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    How to Think About Weird Things: Critical Thinking for a New Age

    ISBN-10: 0078038367
    ISBN-13: 9780078038365
    Author(s): Theodore Schick, Lewis Vaughn
    Description: This concise and engaging text teaches the basic principles of good reasoning through an examination of widely held beliefs about the paranormal, the supernatural, and the mysterious. By explaining what distinguishes knowledge from opinion, science  More...
    List price: $73.50
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    List Price: $73.50
    Publisher: McGraw-Hill College
    Binding: Paperback
    Size: 6.25" wide x 9.00" long x 0.50" tall
    Weight: 1.232
    Language: English

    This concise and engaging text teaches the basic principles of good reasoning through an examination of widely held beliefs about the paranormal, the supernatural, and the mysterious. By explaining what distinguishes knowledge from opinion, science from pseudoscience, and evidence from hearsay,How to Think about Weird Thingshelps the reader develop the skills needed to tell the true from the false and the reasonable from the unreasonable.

    Foreword
    Preface
    Introduction: Close Encounters with the Strange
    The Importance of Why
    Beyond Weird to the Absurd
    A Weirdness Sampler
    Notes
    The Possibility of the Impossible
    Paradigms and the Paranormal
    Logical Possibility Versus Physical Impossibility
    The Possibility of ESP
    Theories and Things
    On Knowing the Future
    Summary
    Study Questions
    Evaluate These Claims
    Discussion Questions
    Field Problem
    Critical Reading and Writing
    Notes
    Arguments Good, Bad, and Weird
    Claims and Arguments
    Deductive Arguments
    Inductive Arguments
    Enumerative Induction
    Analogical Induction
    Hypothetical Induction (Abduction, or Inference to the Best Explanation)
    Informal Fallacies
    Unacceptable Premises
    Begging the Question
    False Dilemma
    Irrelevant Premises
    Equivocation
    Composition
    Division
    Appeal to the Person
    Genetic Fallacy
    Appeal to Authority
    Appeal to the Masses
    Appeal to Tradition
    Appeal to Ignorance
    Appeal to Fear
    Straw Man
    Insufficient Premises
    Hasty Generalization
    Faulty Analogy
    False Cause
    Slippery Slope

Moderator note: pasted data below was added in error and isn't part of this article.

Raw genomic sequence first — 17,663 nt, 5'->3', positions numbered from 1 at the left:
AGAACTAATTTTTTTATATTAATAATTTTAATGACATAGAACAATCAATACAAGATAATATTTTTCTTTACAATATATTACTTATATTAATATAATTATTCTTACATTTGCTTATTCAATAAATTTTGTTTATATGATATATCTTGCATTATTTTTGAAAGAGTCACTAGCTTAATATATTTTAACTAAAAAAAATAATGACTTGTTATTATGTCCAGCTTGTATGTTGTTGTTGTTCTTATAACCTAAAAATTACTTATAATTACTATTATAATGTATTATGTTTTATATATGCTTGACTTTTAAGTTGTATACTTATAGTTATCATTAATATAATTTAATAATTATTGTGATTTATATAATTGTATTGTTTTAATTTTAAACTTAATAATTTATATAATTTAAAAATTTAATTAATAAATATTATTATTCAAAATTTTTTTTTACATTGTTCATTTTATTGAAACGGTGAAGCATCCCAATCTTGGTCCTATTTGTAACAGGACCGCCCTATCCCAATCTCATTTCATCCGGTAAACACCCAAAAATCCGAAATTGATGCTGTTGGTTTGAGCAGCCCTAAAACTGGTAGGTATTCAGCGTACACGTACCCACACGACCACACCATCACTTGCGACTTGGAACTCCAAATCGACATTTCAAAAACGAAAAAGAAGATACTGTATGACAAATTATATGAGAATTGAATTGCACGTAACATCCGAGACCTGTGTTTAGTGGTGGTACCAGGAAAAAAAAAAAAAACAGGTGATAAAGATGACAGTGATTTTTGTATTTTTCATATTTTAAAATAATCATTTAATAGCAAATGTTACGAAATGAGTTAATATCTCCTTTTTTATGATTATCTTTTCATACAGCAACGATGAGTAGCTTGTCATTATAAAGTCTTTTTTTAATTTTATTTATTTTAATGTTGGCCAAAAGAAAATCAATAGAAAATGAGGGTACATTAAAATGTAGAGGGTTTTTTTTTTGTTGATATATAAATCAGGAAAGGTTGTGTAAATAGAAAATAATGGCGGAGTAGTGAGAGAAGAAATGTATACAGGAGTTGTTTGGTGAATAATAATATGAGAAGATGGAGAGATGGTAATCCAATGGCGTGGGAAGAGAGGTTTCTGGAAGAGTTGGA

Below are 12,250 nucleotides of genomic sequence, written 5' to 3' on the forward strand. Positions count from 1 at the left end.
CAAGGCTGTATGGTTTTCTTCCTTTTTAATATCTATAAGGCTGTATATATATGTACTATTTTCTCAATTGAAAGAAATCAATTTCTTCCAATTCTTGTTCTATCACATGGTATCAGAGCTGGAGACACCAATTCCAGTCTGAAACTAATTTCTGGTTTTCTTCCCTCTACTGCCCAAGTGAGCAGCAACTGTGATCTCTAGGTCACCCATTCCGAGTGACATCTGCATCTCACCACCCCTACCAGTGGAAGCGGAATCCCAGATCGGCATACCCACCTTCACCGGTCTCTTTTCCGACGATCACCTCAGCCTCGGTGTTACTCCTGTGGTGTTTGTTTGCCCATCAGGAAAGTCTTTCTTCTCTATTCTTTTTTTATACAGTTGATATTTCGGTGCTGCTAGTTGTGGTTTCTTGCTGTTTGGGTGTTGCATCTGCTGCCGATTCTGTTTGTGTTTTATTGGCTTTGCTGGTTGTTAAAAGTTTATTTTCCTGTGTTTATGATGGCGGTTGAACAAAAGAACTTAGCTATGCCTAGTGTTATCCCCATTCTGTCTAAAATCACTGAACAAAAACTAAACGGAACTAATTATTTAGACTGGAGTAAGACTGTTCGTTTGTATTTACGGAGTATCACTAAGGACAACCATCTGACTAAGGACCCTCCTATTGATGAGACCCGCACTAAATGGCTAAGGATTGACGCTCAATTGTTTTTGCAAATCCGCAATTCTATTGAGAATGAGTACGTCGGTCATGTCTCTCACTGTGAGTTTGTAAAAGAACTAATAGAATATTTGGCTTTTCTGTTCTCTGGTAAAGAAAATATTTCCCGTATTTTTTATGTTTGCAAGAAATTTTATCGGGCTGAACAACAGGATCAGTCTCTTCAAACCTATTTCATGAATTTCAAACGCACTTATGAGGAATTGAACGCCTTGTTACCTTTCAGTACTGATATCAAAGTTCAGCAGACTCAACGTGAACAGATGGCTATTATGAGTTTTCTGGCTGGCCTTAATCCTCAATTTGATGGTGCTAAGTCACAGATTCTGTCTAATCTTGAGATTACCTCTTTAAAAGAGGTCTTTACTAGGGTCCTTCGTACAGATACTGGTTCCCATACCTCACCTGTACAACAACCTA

Statistical Fallacies
    Misleading Averages
    Missing Values
    Hazy Comparisons
    Summary
    Study Questions
    Evaluate These Claims
    Discussion Questions
    Field Problem
    Critical Reading and Writing
    Notes
    Knowledge, Belief, and Evidence
    Babylonian Knowledge-Acquisition Techniques
    Propositional Knowledge
    Reasons and Evidence
    Expert Opinion
    Coherence and Justification
    Sources of Knowledge
    The Appeal to Faith
    The Appeal to Intuition
    The Appeal to Mystical Experience
    Astrology Revisited
    Summary
    Study Questions
    Evaluate These Claims
    Discussion Questions
    Field Problem
    Critical Reading and Writing
    Notes
    Looking for Truth in Personal Experience
    Seeming and Being
    Perceiving: Why You Can't Always Believe What you See
    Perceptual Constancies
    The Role of Expectation
    Looking for Clarity in Vagueness
    The Blondlot Case
    "Constructing" UFOs
    Remembering: Why You Cant Always Trust What You Recall
    Conceiving: Why You Sometimes See What You Believe
    Denying the Evidence
    Subjective Validation
    Confirmation Bias
    The Availability Error
    The Representativeness Heuristic
    Anthropomorphic Bias
    Against All Odds
    Anecdotal Evidence: Why Testimonials Can't be Trusted
    The Variable Nature of Illness
    The Placebo Effect
    Overlooked Causes
    Scientific Evidence: Why Controlled Studies Can be Trusted
    Summary
    Study Questions
    Evaluate These Claims
    Discussion Questions
    Field Problem
    Critical Reading and Writing
    Notes
    Science and Its Pretenders
    Science and Dogma
    Science and Scientism
    Scientific Methodology
    Confirming and Refuting Hypotheses
    Criteria of Adequacy
    Testability
    Fruitfulness
    Scope
    Simplicity
    Conservatism
    Creationism, Evolution, and Criteria of Adequacy
    Scientific Creationism
    Intelligent Design
    Parapsychology
    Summary
    Study Questions
    Evaluate These Claims
    Discussion Questions
    Field Problem
    Critical Reading and Writing
    Notes
    Case Studies in the Extraordinary
    The Search Formula
    State the Claim
    Examine the Evidence for the Claim
    Consider Alternative Hypotheses
    Rate, According to the Criteria of Adequacy, Each Hypothesis
    Homeopathy
    Intercessory Prayer
    UFO Abductions
    Communicating with the Dead
    Near-Death Experiences
    Ghosts
    Conspiracy Theories
    Climate Change
    Summary
    Study Questions
    Evaluate These Claims
    Field Problem
    Critical Reading and Writing
    Notes
    Relativism, Truth, and Reality
    We Each Create Our Own Reality
    Reality is Socially Constructed
    Reality is Constituted by Conceptual Schemes
    The Relativist's Petard
    Facing Reality
    Summary
    Study Questions
    Evaluate These Claims
    Discussion Questions
    Field Problem
    Critical Reading and Writing
    Notes
    Credits
    Index

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